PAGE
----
What is Communications Technology?

Broadly speaking, the term ‘communications technology’ can refer to any technology that allows its users to communicate with one another. Using this (admittedly loose) definition, two-way radios and mobile phones fall into the category of ‘communications technology’.

The term also refers to computers and computer-related work. Here in the UK, schoolchildren study a subject called ‘ICT‘ this stands for ‘Information and Technology’ (although when this rapidly ageing writer was at school, it was known simply as ‘IT’ or, ‘Information Technology’).

As the Internet has become a more and more prevalent part of our society, communications over longer distances have become significantly easier. In fact, such communications are easier now than at any other time in Human history. Ergo, it stands to reason that computers should be considered as a prime form of communications technology.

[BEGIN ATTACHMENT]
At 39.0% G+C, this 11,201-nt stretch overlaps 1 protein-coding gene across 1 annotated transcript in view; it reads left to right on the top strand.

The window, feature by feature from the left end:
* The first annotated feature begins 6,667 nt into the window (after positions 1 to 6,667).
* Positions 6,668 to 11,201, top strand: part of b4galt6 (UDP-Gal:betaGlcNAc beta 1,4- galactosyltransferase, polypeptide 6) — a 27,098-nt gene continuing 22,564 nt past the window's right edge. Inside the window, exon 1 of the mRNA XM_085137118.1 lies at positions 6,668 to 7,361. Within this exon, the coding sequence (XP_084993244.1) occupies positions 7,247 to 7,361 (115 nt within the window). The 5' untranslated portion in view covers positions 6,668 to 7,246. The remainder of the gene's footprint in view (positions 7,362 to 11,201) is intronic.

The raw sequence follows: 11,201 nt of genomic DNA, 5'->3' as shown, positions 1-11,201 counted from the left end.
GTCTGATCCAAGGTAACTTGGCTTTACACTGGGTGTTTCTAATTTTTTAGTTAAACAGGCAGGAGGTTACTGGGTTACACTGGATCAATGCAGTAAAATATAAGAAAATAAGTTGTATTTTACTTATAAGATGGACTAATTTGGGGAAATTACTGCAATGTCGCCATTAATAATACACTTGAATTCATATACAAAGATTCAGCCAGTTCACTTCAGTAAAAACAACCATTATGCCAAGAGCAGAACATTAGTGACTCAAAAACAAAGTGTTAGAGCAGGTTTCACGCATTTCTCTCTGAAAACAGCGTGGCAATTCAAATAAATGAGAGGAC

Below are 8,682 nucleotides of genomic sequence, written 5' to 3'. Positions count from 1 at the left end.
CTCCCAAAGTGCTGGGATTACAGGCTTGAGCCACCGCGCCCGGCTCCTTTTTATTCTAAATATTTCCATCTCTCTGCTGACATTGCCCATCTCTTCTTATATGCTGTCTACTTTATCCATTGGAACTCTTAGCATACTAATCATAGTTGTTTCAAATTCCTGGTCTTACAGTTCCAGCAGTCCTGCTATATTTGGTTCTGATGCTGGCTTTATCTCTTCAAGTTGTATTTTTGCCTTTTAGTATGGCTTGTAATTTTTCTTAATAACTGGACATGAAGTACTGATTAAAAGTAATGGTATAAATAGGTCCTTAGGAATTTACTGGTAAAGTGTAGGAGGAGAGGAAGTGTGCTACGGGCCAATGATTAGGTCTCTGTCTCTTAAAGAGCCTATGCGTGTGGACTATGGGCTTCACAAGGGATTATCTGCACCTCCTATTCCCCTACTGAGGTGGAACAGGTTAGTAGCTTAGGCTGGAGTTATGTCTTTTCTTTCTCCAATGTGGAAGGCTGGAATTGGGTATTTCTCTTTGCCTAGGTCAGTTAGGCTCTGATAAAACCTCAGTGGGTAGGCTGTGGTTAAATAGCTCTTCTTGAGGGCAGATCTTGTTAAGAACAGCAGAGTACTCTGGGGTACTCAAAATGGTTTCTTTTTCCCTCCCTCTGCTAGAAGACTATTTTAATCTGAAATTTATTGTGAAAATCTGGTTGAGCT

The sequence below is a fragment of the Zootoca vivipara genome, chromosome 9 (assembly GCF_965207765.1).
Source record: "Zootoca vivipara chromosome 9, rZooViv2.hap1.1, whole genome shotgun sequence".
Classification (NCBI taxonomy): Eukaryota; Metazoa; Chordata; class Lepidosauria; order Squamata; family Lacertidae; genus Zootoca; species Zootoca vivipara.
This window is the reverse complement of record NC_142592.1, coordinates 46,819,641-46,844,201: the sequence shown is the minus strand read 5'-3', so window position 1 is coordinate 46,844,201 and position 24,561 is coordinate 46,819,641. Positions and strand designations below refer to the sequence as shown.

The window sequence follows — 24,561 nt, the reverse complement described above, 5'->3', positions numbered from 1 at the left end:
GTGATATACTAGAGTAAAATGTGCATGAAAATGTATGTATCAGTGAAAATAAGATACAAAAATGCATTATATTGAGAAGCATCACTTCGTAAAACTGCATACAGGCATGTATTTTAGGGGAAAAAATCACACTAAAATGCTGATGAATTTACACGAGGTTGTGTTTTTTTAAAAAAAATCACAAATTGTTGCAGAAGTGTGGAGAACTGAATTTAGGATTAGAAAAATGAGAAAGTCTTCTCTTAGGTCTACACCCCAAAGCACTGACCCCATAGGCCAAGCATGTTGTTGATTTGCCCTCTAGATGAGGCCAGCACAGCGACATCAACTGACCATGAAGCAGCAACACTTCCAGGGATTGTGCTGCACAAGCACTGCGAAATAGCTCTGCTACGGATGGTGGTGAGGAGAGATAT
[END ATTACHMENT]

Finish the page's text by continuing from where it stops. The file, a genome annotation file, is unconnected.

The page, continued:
communications technologyBasic, everyday acts such as checking your emails, updating your Facebook or Twitter feed, answering the phone, or taking Skype calls are all a part of ‘communications technology’ as are the two-way radios used by public transport, security firms and the emergency services.

A person who makes a living by working with ‘comms tech’ is likely involved in the designing, creating, implementing or maintaining of communicational systems. Such systems can include radio networks, mobile phone providers, telephone companies, even television. It is a broad and ever-expanding field, which makes it difficult to ascertain exactly what a person actually does if they list it as their job title.

When somebody tells you that they are a plumber, for example, you get a broad idea of what they do for a living all day. If I tell you that I am a professional copywriter, you at least have some notion as to what that entails. A person who works in the field of ‘comm tech’ could be doing almost anything.

In case you’re wondering, the Internet itself can be considered as a communication technology, given that any person who uploads videos or writes blogs is communicating the very second that those blogs are read or those videos are watched.